At around the same time, another major shift in the industrializing world was taking place that would drastically alter the shape of American national identity. A thumbnail sketch: In 1908, the first successfully mass-produced cars, Henry Ford’s Model Ts, started rolling off the assembly lines. Promoted as a dependable family car, at a price that “any man can afford to pay,” the Model Ts sold faster than they could be manufactured.12 Ten years later, with post-World War I prosperity and an increased desire for recreation among the American population, a new class of society was created; and with it, new needs and desires. Owning a car became a distinguishing mark of mobility, both upward (in social class) and onward, riding a never-ending march of progress. With the timely invention of the motorcar, then, a particular breed of humans came into existence: that of the “motorized American traveler,” all dressed up with nowhere to go.
It would not take long to turn “nowhere” into a very particular destination. In 1918, on the heels of a glowing report commissioned by the United States Forest Service on the recreational potential of wilderness areas, the National Park Service began attracting attention to the parks as appealing tourist sites.13 In 1921, the Federal Highway Act encouraged and furthered this mission by beginning the process of creating a network of roads connected to national parks.14 By physically linking roads to wilderness areas, a symbolic link was fused in the American imagination: nature was no longer a place to escape from; it became a place to escape to. As more and more people moved to urban areas, the ability to get away from the city and enjoy leisure activities became the defining mark of status and class. Wilderness came to be seen as a separate, distant space, a palliative to the complex conditions of an increasingly industrialized and alienating society. Nature now represented a place that people could get back to and remember the values of their valiant forebears, while the city was increasingly somewhere to get away from. Nature was now not only restorative and recuperative, but also accessible by car.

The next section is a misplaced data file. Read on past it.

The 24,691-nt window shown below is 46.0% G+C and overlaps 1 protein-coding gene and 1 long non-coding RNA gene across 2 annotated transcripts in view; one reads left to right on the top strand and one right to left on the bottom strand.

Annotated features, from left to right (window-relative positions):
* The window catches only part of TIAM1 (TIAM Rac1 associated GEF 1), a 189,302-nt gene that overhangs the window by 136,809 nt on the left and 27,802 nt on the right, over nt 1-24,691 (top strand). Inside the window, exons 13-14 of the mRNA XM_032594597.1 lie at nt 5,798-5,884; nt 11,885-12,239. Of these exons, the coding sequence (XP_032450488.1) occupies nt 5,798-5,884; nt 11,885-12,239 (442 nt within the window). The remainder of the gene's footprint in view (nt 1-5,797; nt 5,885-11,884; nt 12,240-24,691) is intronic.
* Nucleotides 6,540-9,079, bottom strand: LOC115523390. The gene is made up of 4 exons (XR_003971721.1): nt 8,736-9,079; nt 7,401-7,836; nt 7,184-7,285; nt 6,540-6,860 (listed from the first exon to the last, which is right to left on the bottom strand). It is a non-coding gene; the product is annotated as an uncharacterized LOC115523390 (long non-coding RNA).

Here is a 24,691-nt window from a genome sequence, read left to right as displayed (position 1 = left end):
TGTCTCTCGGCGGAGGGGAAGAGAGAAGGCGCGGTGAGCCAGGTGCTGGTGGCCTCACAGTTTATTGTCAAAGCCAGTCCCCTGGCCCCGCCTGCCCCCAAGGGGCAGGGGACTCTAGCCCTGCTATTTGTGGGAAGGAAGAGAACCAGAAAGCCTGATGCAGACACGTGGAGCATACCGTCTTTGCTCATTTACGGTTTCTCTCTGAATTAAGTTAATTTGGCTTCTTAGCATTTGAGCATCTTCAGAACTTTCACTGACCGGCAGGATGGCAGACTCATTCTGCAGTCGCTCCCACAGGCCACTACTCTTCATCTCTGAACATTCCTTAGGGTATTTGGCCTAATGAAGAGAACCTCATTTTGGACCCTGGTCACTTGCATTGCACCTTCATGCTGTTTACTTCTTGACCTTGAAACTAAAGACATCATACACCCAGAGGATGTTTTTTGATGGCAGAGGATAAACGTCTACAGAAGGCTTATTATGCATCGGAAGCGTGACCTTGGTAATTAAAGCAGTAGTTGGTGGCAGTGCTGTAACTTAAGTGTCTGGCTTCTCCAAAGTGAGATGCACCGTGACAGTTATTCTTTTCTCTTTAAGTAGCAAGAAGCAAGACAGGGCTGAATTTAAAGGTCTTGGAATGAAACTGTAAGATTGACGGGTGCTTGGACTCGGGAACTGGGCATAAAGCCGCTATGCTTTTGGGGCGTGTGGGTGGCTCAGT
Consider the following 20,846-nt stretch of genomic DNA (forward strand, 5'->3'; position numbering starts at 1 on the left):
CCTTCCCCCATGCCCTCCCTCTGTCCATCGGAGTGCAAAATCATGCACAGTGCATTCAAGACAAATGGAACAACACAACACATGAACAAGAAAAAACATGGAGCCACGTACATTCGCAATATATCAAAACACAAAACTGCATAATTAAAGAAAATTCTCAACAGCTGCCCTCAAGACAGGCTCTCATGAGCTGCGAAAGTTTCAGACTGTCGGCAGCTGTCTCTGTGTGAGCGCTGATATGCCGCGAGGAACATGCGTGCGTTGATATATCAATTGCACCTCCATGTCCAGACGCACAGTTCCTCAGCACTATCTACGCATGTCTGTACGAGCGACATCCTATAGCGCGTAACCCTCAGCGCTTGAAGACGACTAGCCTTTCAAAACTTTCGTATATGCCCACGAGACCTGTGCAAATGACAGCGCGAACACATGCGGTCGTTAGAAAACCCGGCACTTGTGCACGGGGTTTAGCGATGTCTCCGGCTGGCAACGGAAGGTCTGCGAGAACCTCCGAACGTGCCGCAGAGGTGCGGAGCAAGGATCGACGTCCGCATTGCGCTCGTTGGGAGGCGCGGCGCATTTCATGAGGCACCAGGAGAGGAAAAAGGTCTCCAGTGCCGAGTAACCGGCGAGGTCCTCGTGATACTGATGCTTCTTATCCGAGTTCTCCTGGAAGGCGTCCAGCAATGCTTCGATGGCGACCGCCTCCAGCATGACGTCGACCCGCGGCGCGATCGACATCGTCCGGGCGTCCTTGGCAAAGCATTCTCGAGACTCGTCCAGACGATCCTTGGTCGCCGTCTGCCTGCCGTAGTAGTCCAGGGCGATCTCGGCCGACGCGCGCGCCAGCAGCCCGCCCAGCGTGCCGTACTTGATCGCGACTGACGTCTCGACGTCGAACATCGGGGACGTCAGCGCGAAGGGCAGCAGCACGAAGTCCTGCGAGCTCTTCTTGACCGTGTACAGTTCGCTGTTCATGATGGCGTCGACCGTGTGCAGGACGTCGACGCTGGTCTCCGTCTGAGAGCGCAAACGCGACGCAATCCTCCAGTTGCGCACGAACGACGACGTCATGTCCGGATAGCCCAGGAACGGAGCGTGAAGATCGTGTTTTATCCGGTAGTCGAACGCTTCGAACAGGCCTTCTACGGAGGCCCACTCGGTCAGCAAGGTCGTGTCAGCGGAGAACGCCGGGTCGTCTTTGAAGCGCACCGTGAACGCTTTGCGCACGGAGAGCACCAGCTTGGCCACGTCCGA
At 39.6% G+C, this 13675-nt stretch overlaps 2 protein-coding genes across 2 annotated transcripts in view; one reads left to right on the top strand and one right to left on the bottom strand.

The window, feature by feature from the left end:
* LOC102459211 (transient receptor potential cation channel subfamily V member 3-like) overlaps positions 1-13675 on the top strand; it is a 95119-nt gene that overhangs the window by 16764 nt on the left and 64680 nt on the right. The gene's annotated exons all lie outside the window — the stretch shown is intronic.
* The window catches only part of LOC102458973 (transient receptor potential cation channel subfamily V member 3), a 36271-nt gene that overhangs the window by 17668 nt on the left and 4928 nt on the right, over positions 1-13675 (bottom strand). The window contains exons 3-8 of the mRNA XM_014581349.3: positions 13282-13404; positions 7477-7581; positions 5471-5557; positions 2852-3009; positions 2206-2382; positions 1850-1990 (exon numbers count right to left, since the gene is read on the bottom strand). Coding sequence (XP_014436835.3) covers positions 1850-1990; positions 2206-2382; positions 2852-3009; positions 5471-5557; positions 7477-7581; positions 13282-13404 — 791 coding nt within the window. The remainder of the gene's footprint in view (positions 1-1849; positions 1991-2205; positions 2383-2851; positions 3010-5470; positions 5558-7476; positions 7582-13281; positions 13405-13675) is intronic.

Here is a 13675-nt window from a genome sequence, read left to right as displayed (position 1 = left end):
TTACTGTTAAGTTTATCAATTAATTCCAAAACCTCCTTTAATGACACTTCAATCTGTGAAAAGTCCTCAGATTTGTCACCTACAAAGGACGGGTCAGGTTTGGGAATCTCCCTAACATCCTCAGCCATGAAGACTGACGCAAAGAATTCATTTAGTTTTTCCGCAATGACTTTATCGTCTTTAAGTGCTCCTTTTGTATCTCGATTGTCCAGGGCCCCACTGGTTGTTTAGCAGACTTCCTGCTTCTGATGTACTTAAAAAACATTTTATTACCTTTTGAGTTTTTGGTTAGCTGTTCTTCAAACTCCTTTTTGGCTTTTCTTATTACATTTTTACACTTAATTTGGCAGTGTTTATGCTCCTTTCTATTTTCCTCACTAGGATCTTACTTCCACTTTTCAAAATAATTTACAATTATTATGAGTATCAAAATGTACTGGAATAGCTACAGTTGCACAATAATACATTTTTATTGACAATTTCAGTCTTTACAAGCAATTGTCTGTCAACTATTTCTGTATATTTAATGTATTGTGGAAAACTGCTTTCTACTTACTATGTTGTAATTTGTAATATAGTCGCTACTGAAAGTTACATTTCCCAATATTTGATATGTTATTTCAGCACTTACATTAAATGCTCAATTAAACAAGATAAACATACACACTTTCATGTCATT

“See the USA in your Chevrolet”: The Thrill of Discovery
There is a third, distinctly American phenomenon which intersects this twin cultural evolution of car and wilderness and imbues it with deeper meaning. At the turn of the twentieth century, as industrialization made the mass production of goods possible, something was needed to present this plethora of products to the public, to differentiate increasingly similar goods in the saturated mind of the consumer. Enter the practice of mass advertising. In an age when choosing what to buy became for the first time a matter of preference rather than need, the power of the product – its usefulness and relevance – gave way to the power of the imagination. Reviled as hucksters in a pre-industrial age, advertisers gained credence in their ability to move more and more mass-produced goods in a growing consumer economy. As factory-made vehicles became a central feature of this new ideology of mass consumption, advertisements strove to reflect the potential of these cars for the buying population. In 1920, there was one car registered for every three households in the United States. By 1929, there was one for every 1.2 households.15 It was not surprising that auto companies quickly became advertisers’ most lucrative clients. Ad expenditures for automobile companies leapt from $3.5 million to $9.3 million per year in the four-year period from 1923 to 1927.16